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How to Cook Common Types of Grain
Types of Grain
When it comes to cooking, each type of grain requires its own treatment.  The amount of water used in cooking grains varies by variety, as does the method used.  The instructions that come with the grain packages are a useful guide.  Most grains can be used interchangeably.  The biggest difference among the grains is  texture. Some grains, such as barley, wheat berry, farro and bulgur, are very chewy; even when they're completely cooked, they maintain a pleasant meaty texture.
Buckwheat (Kasha)
Buckwheat is not a true grain, it is really a fruit, but it is treated as a grain.  Buckwheat groats are also referred to as kasha.  It is sold both roasted and unroasted, and in a variety of textures; whole, medium, and fine grinds are the most common.  Unroasted buckwheat groats are pale and bland but they become dark with an earthy flavor when roasted.  Buckwheat is a quick-cooking grain with 12 to 15 minutes being the average cooking time.
Bulgur Wheat
Bulgur Wheat
Bulgur is wheat that has been steamed whole, then dried and cracked into grits. The steaming precooks the grain, making bulgur very quick to prepare. It is generally available in coarse, medium and fine grinds; and has a nutty taste. Bulgur needs only to be soaked to become tender, but it can also be cooked.  Different types of bulgur wheat require different cooking times, so its best to check the package instructions for cooking instructions.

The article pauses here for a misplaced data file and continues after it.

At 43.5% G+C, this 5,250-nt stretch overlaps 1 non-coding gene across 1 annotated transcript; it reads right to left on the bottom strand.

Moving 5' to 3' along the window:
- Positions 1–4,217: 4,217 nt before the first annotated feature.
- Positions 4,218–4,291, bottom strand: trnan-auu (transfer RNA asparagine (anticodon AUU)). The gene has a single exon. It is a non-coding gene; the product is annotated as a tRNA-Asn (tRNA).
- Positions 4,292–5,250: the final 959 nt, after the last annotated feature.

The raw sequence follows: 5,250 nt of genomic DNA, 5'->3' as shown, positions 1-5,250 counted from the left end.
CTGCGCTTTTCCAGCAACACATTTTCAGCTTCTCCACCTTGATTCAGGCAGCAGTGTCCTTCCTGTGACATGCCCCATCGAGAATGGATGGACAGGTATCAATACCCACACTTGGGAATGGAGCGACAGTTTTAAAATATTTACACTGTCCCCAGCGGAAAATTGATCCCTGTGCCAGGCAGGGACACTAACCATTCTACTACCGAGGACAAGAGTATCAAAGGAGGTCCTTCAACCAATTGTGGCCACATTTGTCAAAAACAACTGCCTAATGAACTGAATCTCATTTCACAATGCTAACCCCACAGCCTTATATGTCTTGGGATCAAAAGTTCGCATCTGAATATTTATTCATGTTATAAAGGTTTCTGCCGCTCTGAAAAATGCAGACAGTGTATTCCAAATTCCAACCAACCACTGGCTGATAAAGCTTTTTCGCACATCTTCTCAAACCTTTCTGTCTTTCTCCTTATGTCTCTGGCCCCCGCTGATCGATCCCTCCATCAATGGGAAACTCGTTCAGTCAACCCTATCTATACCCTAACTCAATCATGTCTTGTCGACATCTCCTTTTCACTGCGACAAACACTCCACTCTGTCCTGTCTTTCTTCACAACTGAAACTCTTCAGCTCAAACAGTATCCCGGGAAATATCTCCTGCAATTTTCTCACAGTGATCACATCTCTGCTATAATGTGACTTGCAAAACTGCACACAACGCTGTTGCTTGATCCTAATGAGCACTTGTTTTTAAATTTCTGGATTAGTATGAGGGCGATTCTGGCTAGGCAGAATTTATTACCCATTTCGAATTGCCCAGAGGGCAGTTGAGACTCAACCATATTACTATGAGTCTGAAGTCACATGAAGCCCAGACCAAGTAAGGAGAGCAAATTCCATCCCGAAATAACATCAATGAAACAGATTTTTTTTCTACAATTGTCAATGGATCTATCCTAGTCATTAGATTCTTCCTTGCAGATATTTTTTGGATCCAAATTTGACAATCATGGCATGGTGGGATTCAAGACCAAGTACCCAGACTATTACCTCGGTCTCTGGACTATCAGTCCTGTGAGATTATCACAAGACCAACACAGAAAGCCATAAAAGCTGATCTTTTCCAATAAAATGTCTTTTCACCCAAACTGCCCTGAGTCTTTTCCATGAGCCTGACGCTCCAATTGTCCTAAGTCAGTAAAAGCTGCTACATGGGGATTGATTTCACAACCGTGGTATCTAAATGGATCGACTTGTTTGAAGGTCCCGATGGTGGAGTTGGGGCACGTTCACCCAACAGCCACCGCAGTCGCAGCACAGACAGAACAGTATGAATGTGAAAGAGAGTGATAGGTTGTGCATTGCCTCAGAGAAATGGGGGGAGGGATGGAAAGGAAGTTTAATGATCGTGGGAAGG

Farro is not wheat, but a grain also known as emmer. It has been grown and used in Italy since Roman times and is now mostly grown in Lazio, Umbria and Abruzzo.  A grain of farro looks and tastes somewhat like a lighter brown rice. It has a complex, nutty taste with similar  to oats and barley. Farro is not gluten-free, but it is considerably lower in gluten than wheat.
Brown Rice
There are a number of varieties of rice. White rice is the most commonly consumed grain in the US. White rice is the name given to milled rice that has had its husk, bran, and germ removed. The shape of the grain, which is related to its starch content, affects how the rice cooks.  Long grain rice has the lowest amount of starch so the grains are separate and fluffy when cooked.  This is the best variety to
use for rice salads. 
Wheat Berries
Wheat Berries
A wheat berry is the entire kernel of wheat.  They look like short thick grains of brown rice. They are tan to reddish brown in color and are available as a soft or hard processed grain.  When cooked wheat berries have a chewy bite and subtle nutty, earthy flavor.  Wheat berries take about an hour to cook.  If you have time to soak wheat berries overnight, they will cook more quickly. 
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Nearly all health food stores stock bulgur wheat and you can sometimes find it the cereal aisle.
Read the package carefully when you purchase farro to check the amount of cooking time required.  To cook farro, use a ratio of 1:2-1/2 (example: 1 cup farro to 2-1/2 cups water).
Brown rice takes the longest to cook, 30 to 40 minutes, but it is also good in salads.  Arborio and other short grain rice varieties release a lot of starch when cooked and are best used for risotto or paella.
Frozen cooked wheat berries are a convenient item to have on hand; so cook a large amount and freeze some for later use.
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